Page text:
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Sunday, 19 March 2017

Foreword by the sculptor, Marcus Vergette

The Time and Tide Bell Project background and history and why Mablethorpe North End

I first became interested in bells at the end of the Foot and Mouth epidemic in my Parish in 2001, when the movement restrictions were lifted and we could leave our farms for the first time in six months.  My neighbour, the captain of the tower, went up to the church and rang the church bells all day. I hadn't noticed that this sound had been missing all that time. I was drawn up the hill to the church where he showed me the bells in the bell tower.  I was amazed to discover these enormous bronze sculptures secreted away in my small rural parish.

I was asked by, and made with, the residents of my village of Highampton, a commemoration of the hardship endured by the people in the parish, and the terrible slaughter of the animals during the Foot and Mouth epidemic. We made what is thought to be the first public access bell in the UK.  In order to create a democratic bell that could be rung by anyone, there were many legal and social obstacles that were successfully overcome.  The bell now celebrates the community's survival and strength, and is rung by many people, for their own reasons.

This bell was cast at Whitechapel Bell Foundry, where bells have been cast in essentially the same way on the same site for 600 years. While I was watching the tuning process of this bell the seed was sown for this present work.  I used new computer modelling techniques for understanding wave-form and vibration in materials to invent a new bell form with new notes and harmonies within the bell.  In exploring a new bell sound I explore a shape, and in a shape a sound.

The new bell and choice of installation sites draw a different map of our island. Each site brings something particular and unique to the whole group. Bells tell stories of the past very easily, but it is not the intention of this project to only mark and connect historic events, but also to look forward. Narrow horizons and short time frames are always misleading and make it difficult to understand the dramatic changes we have seen over the last few years and whether they will lead to chaos or a better future. These bells are designed to work for a long time. For me the character of each site, both in the people and their stories and the movement of the water, are directly related to, and are results of, the shape of the land. Although we are shaped by our land, we also shape it.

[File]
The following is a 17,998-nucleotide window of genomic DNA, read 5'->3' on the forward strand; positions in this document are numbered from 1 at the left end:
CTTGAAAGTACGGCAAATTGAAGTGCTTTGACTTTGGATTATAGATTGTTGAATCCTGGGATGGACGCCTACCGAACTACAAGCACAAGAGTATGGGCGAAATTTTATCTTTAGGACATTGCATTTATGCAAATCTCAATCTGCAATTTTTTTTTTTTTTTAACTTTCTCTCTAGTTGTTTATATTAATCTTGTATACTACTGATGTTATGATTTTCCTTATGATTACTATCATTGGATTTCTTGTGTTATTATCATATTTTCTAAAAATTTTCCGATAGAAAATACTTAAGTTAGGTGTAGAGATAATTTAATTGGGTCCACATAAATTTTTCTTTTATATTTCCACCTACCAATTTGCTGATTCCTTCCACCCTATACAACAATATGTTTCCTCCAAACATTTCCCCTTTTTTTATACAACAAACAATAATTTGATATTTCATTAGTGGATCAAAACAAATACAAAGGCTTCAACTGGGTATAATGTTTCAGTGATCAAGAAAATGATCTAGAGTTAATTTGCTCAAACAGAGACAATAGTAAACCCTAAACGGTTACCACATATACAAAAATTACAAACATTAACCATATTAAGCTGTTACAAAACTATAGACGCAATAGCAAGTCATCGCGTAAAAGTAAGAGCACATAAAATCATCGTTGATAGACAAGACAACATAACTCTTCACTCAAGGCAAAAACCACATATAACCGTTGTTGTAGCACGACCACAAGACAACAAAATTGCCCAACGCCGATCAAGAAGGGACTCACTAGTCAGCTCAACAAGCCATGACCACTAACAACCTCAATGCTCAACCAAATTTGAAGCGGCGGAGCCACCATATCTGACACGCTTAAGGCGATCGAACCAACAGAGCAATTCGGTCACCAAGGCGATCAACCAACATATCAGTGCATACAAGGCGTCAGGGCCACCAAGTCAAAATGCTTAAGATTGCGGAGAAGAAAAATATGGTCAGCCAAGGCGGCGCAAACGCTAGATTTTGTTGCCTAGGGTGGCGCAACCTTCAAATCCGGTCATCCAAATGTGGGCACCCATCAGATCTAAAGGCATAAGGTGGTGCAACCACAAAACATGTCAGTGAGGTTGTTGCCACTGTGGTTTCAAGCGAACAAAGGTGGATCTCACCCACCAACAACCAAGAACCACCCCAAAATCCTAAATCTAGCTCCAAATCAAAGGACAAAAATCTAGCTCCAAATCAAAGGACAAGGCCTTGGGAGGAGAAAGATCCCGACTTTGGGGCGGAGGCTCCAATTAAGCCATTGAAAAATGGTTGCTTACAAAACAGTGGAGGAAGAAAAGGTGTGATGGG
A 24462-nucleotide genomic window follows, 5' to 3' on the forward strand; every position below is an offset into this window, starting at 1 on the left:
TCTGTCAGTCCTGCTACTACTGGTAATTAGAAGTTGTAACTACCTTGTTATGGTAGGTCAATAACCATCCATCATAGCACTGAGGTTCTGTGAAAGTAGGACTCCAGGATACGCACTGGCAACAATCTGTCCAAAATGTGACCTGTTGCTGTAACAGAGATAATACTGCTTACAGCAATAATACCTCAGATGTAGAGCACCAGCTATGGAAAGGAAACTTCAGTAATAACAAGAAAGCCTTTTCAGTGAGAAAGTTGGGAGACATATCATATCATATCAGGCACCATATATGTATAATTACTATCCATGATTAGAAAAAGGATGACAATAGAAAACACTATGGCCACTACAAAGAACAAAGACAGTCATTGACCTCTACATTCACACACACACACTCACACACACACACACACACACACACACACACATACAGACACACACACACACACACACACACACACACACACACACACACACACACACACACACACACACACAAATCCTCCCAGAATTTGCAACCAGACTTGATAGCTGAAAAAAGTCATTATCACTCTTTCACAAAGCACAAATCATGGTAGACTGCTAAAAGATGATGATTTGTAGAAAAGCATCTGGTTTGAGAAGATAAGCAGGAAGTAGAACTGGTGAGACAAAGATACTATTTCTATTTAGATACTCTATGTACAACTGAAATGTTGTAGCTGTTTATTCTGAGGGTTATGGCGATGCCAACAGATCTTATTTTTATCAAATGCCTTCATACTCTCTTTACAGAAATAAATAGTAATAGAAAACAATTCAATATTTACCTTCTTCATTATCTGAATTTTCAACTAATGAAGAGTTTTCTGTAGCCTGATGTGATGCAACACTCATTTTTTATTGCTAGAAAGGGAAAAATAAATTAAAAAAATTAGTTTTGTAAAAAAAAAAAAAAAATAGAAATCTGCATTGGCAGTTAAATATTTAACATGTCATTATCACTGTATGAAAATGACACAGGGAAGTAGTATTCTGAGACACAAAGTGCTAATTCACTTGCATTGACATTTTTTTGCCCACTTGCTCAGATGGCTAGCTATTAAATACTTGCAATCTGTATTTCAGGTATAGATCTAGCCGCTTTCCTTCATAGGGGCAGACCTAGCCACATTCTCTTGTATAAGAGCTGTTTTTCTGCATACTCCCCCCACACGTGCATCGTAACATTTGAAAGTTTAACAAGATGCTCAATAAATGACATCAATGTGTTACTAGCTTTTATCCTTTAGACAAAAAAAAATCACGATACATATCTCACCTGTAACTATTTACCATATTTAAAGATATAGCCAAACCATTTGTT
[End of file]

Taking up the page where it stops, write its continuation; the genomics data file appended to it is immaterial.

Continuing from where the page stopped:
The first bell installation was Appledore, in North Devon, on the Taw and Torridge estuary. Appledore has some of the world’s highest tides; this ancient shipbuilding port has connections to the west, through export of domestic ceramic wares to the West Indies during the slave trade, and to the east with ball clays which are still regularly being shipped through the Baltic to Russia.  The estuary is surrounded by fertile green fields with hedges and livestock.  Each day up to 9 metres of water flood into and out of the estuary. This rhythm is echoed by the dairy cows in the fields as they are milked twice daily. The bell sounds when the water is over the sand bar at the mouth of the estuary and the cargo ships and fishing boats may leave or enter the estuary.

The next site was Great Bernera in the Outer Hebrides. The island largely consists of Lewisian gneiss, it is some of the oldest rock and land on earth, which has been resisting the ravages of the sea for approximately 3000 million years, before the fossil record began. There is no sand on the beach, only crushed sea shells. There is barely a tree now left on the island. Even without knowing the age of the rock you feel the primitive power of this landscape. This seems reflected somehow in the people on the island; a place that has a long and complex history of courage and independence in the face of hardship and resource depletion. Where the bell is on Bosta Beach has been the point of arrival and departure for many different groups and cultures from the Vikings to the Clearances. Paradoxically, islands seem to be made larger by the sea that surrounds them. The element that might reduce them, which might be thought to besiege them, has the opposite effect. The sea elevates a few acres into something they would never be if hidden in the mass of the mainland. They become gardens in the world of water.